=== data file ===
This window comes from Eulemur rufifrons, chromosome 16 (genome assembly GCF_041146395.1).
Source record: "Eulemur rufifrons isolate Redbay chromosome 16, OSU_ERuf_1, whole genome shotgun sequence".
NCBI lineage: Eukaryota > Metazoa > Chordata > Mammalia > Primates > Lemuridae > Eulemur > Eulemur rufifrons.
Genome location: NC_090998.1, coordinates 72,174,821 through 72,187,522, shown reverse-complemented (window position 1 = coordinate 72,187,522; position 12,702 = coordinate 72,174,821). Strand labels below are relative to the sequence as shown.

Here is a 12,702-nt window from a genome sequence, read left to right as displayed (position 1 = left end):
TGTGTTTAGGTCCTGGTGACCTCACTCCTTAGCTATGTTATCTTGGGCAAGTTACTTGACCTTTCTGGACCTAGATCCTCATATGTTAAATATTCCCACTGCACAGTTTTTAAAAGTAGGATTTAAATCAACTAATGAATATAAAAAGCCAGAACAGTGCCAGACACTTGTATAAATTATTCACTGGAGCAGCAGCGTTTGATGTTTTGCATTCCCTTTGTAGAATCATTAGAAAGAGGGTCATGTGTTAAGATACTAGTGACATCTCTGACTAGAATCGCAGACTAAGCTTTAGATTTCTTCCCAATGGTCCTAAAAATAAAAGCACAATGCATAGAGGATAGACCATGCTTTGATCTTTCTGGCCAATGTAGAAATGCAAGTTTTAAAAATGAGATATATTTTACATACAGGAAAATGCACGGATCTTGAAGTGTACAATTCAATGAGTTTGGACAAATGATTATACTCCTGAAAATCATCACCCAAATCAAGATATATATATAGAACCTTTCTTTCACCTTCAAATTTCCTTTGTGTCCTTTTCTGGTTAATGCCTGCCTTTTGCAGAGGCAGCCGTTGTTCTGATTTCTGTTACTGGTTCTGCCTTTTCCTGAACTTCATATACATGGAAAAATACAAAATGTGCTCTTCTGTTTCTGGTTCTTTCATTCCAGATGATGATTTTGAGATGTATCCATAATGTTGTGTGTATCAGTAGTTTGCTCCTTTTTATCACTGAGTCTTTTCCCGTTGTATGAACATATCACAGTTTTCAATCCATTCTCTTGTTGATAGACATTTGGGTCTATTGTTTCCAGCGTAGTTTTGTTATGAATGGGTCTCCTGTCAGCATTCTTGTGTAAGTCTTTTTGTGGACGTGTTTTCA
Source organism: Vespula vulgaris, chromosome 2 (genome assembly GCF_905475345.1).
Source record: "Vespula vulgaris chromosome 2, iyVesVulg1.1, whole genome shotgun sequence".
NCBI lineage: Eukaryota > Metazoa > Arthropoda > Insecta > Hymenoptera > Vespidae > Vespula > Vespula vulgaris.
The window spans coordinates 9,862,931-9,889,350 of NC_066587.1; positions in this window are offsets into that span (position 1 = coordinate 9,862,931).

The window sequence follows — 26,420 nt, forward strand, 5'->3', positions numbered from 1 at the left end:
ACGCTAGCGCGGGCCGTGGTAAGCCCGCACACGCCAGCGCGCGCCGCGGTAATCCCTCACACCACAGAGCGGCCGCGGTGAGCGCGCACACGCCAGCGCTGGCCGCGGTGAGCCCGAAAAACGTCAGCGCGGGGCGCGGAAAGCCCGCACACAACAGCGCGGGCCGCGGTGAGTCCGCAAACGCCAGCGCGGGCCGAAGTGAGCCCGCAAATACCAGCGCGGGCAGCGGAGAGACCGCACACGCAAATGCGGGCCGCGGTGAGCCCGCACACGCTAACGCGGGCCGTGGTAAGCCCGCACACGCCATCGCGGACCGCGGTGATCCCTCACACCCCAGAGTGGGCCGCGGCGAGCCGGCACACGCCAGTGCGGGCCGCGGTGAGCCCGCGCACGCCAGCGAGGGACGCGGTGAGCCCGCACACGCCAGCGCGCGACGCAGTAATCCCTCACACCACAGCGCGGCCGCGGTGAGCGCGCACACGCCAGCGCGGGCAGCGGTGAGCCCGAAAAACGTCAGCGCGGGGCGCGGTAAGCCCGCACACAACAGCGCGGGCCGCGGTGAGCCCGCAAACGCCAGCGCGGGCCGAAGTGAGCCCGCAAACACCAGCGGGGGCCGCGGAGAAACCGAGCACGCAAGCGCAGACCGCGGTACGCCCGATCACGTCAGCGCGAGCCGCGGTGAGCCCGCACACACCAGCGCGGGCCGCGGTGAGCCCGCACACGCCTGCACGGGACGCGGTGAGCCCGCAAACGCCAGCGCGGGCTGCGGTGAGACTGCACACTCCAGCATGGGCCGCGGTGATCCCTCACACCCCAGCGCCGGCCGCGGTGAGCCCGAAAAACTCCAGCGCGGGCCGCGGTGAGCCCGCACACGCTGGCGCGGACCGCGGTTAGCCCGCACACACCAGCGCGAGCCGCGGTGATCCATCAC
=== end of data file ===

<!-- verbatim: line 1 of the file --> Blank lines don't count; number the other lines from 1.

This window comes from Eulemur rufifrons, chromosome 16 (genome assembly GCF_041146395.1).